What is estate planning? Simply, estate planning is arranging for the use and disposal of your resources and property after your death.
It allows you to look at the total picture. You should give some time and thought to plan your estate.
Here would be some steps to consider:
1. Know what you have and where it is: What do you own? What is your net worth? Where are your important papers?
2. Know how you want your estate to be handled: What are your goals for your estate after your death? Who, as your estate planning team, can help you meet those goals?
3. Know how to provide for distribution of your property after your death: Probate/will; trusts; gifts
4. Put your plans on paper: Prepare the proper documents; know the tools to use while you are living, such as durable power of attorney, advanced medical directive, and a preplanned funeral.
Accepting the fact that you are going to die someday, ask yourself: “If I should die tonight …”
• What would happen to my property?
• Who would care for my minor children or aging parents?
• Would my spouse and children be provided for?
• Would the family business continue?
• Would the estate settlement be conducted by someone with my family’s interests and needs in mind?
• Would estate and inheritance taxes, probate fees, and other administrative or legal costs be held to a minimum?
Estate planning is not a process that can be done overnight. It is a fluid plan, and it can change as our lives continue to change.
That is why the last couple of years I have tried to address estate planning with such programs as “Getting Your Affairs in Oder” and “The Legal Business Side of Estate Planning.”
If the answers to these questions are important to you, you should consider developing an estate plan. You might also consider attending the “Planning for the Future of Your Farm” estate planning workshop.
Due to COVID, this three-part virtual workshop will be held on Feb. 15, Feb. 22 and March 1 from 6:30-8:30 p.m. via Zoom. This workshop will challenge farm families to actively plan for the future of the farm business.
It is designed to help farm families learn strategies and tools to successfully create a succession and estate plan that helps you transfer your farm’s ownership, management, and assets to the next generation. Learn how to have the crucial conversations about the future of your farm.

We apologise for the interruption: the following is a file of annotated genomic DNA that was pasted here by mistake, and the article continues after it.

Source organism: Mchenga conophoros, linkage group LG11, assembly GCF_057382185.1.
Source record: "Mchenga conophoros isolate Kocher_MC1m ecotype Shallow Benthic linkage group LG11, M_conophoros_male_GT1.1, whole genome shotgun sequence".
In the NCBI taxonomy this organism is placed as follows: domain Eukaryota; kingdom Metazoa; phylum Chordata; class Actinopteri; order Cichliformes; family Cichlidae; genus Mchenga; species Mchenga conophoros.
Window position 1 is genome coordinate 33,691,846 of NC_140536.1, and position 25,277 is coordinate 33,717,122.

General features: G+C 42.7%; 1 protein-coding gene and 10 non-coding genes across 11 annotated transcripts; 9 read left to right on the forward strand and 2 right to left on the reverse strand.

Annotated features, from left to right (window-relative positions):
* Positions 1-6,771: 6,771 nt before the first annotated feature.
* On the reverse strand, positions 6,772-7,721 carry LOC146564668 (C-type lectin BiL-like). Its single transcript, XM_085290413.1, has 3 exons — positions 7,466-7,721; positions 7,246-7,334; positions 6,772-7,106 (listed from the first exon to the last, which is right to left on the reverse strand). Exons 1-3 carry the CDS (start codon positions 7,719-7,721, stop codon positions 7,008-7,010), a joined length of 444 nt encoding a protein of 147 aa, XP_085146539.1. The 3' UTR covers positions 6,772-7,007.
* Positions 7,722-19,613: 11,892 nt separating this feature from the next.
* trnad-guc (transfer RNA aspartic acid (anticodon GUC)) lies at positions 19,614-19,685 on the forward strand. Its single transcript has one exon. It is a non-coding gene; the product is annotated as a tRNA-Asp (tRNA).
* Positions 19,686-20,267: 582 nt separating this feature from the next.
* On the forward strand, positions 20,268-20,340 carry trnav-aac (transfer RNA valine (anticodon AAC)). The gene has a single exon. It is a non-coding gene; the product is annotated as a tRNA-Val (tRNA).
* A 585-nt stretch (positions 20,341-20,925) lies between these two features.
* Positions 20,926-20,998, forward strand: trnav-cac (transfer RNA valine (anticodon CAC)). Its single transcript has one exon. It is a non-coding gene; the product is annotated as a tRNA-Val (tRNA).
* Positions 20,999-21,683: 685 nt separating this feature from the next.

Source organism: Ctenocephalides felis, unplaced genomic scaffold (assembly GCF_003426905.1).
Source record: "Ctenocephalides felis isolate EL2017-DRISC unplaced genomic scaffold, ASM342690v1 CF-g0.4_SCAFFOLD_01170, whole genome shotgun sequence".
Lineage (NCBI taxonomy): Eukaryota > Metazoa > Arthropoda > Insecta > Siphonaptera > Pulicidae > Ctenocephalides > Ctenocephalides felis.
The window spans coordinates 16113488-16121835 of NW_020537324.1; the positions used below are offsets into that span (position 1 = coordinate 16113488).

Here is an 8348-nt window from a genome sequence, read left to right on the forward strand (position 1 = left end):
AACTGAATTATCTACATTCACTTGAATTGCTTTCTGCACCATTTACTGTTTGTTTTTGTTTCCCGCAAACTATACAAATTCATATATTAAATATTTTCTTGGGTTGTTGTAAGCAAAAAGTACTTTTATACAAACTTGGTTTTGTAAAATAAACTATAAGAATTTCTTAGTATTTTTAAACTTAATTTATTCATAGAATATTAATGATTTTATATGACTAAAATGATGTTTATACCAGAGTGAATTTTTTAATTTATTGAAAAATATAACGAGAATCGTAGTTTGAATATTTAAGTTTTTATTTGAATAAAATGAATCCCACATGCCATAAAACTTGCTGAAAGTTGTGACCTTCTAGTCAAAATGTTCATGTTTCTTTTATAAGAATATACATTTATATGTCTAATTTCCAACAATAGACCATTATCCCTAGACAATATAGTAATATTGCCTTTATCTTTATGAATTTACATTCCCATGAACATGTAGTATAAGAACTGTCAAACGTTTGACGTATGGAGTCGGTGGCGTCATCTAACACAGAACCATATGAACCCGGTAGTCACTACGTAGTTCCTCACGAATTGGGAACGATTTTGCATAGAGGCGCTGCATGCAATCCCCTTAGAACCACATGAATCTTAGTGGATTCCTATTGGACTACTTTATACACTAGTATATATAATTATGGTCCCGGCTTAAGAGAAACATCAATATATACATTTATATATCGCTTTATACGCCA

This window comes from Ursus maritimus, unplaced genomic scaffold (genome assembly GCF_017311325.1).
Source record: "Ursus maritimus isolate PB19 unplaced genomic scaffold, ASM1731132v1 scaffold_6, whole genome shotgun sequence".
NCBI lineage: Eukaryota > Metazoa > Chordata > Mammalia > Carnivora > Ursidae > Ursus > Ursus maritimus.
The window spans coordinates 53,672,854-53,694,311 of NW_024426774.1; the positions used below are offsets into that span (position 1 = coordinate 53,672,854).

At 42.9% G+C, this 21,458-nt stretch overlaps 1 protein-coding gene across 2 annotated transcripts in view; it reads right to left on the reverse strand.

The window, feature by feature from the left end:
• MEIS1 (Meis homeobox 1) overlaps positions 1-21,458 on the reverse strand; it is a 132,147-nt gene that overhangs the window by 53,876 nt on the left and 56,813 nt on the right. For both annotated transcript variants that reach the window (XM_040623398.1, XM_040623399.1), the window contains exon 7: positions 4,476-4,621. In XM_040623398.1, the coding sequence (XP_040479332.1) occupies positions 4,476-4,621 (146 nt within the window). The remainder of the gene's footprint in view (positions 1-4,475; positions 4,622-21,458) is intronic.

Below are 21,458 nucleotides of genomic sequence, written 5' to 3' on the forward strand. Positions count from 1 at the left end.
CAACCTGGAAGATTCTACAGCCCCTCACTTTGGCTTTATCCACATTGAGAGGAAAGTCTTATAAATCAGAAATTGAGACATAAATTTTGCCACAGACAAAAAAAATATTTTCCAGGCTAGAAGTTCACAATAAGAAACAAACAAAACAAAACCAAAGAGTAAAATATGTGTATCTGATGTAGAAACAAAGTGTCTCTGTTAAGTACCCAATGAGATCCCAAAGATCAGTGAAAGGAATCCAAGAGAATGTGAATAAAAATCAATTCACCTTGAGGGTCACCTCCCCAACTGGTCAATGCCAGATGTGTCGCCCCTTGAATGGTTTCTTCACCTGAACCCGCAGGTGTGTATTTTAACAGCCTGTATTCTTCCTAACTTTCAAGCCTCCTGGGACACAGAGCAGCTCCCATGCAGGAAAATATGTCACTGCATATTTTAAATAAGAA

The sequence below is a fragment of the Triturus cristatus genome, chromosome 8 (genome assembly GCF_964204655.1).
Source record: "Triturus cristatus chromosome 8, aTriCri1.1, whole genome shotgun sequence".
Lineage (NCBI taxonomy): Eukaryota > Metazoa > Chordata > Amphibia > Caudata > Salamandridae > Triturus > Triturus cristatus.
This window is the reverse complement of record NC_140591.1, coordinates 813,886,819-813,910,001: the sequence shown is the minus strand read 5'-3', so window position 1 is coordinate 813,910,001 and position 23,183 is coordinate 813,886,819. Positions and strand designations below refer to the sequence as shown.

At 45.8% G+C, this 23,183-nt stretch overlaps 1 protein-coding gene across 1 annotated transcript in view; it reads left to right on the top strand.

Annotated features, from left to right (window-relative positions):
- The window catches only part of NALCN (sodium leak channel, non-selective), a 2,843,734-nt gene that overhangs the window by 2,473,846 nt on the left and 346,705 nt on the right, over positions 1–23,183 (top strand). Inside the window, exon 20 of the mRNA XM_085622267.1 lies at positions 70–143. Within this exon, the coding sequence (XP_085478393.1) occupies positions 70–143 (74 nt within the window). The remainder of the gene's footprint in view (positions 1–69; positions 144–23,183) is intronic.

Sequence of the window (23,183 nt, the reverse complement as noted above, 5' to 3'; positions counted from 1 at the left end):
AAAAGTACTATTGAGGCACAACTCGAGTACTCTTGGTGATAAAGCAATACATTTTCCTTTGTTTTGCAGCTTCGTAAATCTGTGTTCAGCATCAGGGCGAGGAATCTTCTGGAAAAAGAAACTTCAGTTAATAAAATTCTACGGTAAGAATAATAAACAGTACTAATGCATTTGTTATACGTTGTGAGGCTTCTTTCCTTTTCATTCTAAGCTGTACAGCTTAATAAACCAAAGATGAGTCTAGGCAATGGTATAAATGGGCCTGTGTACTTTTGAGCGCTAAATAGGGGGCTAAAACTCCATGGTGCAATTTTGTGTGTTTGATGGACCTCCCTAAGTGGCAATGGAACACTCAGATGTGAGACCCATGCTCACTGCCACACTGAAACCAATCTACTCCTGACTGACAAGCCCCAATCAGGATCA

Topics discussed during this series include: Developing Goals for Estate and Succession; Planning for the Transition of Control; Planning for the Unexpected; Communication and Conflict Management during Farm Transfer; Legal Tools & Strategies; Developing Your Team; Getting Affairs in Order; and Selecting an Attorney.
The workshop will be taught by members of the OSU Farm Office Team featuring Peggy Hall and Jeffrey Lewis, attorneys from OSU Agricultural & Resource Law Program; and David Marrison, Extension Educator for Coshocton County.
Because of its virtual nature, you can invite your parents, children and/or grandchildren (regardless of where they live in Ohio or across the U.S.) to join you as you develop a plan for the future of your family farm.
Pre-registration is required, as one packet of program materials will be mailed to participating families. Electronic copies of the course materials will also be available to all participants.
The registration fee is $40 per farm family and registration deadline is Feb. 10. More information and online registration can be obtained at go.osu.edu/farmsuccession .
For more information about this webinar, contact David Marrison at the Coshocton County Extension office at 740-622-2265 or by email at email@example.com .
Tony Nye is the state coordinator for the Ohio State University Extension Small Farm Program and has been an OSU Extension Educator for agriculture and natural resources for over 30 years, currently serving Clinton County and the Miami Valley EERA.